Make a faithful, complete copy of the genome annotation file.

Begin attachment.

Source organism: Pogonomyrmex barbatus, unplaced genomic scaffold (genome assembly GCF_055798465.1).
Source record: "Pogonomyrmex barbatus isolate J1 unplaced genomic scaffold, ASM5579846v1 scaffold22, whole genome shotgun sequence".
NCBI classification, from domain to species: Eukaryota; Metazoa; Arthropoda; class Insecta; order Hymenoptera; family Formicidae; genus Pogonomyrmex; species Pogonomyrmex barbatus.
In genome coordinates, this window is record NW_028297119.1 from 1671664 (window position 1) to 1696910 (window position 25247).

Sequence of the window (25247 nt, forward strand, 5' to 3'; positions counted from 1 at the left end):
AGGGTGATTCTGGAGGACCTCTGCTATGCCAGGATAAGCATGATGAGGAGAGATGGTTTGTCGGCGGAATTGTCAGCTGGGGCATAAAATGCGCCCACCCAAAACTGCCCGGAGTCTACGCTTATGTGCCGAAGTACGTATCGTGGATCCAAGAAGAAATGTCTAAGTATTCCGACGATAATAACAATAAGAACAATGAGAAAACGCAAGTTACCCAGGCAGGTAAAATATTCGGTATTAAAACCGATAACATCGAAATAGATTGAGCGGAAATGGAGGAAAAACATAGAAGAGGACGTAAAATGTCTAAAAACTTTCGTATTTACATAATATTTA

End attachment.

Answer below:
Source organism: Pogonomyrmex barbatus, unplaced genomic scaffold (genome assembly GCF_055798465.1).
Source record: "Pogonomyrmex barbatus isolate J1 unplaced genomic scaffold, ASM5579846v1 scaffold22, whole genome shotgun sequence".
NCBI classification, from domain to species: Eukaryota; Metazoa; Arthropoda; class Insecta; order Hymenoptera; family Formicidae; genus Pogonomyrmex; species Pogonomyrmex barbatus.
In genome coordinates, this window is record NW_028297119.1 from 1671664 (window position 1) to 1696910 (window position 25247).

Sequence of the window (25247 nt, forward strand, 5' to 3'; positions counted from 1 at the left end):
AGGGTGATTCTGGAGGACCTCTGCTATGCCAGGATAAGCATGATGAGGAGAGATGGTTTGTCGGCGGAATTGTCAGCTGGGGCATAAAATGCGCCCACCCAAAACTGCCCGGAGTCTACGCTTATGTGCCGAAGTACGTATCGTGGATCCAAGAAGAAATGTCTAAGTATTCCGACGATAATAACAATAAGAACAATGAGAAAACGCAAGTTACCCAGGCAGGTAAAATATTCGGTATTAAAACCGATAACATCGAAATAGATTGAGCGGAAATGGAGGAAAAACATAGAAGAGGACGTAAAATGTCTAAAAACTTTCGTATTTACATAATATTTA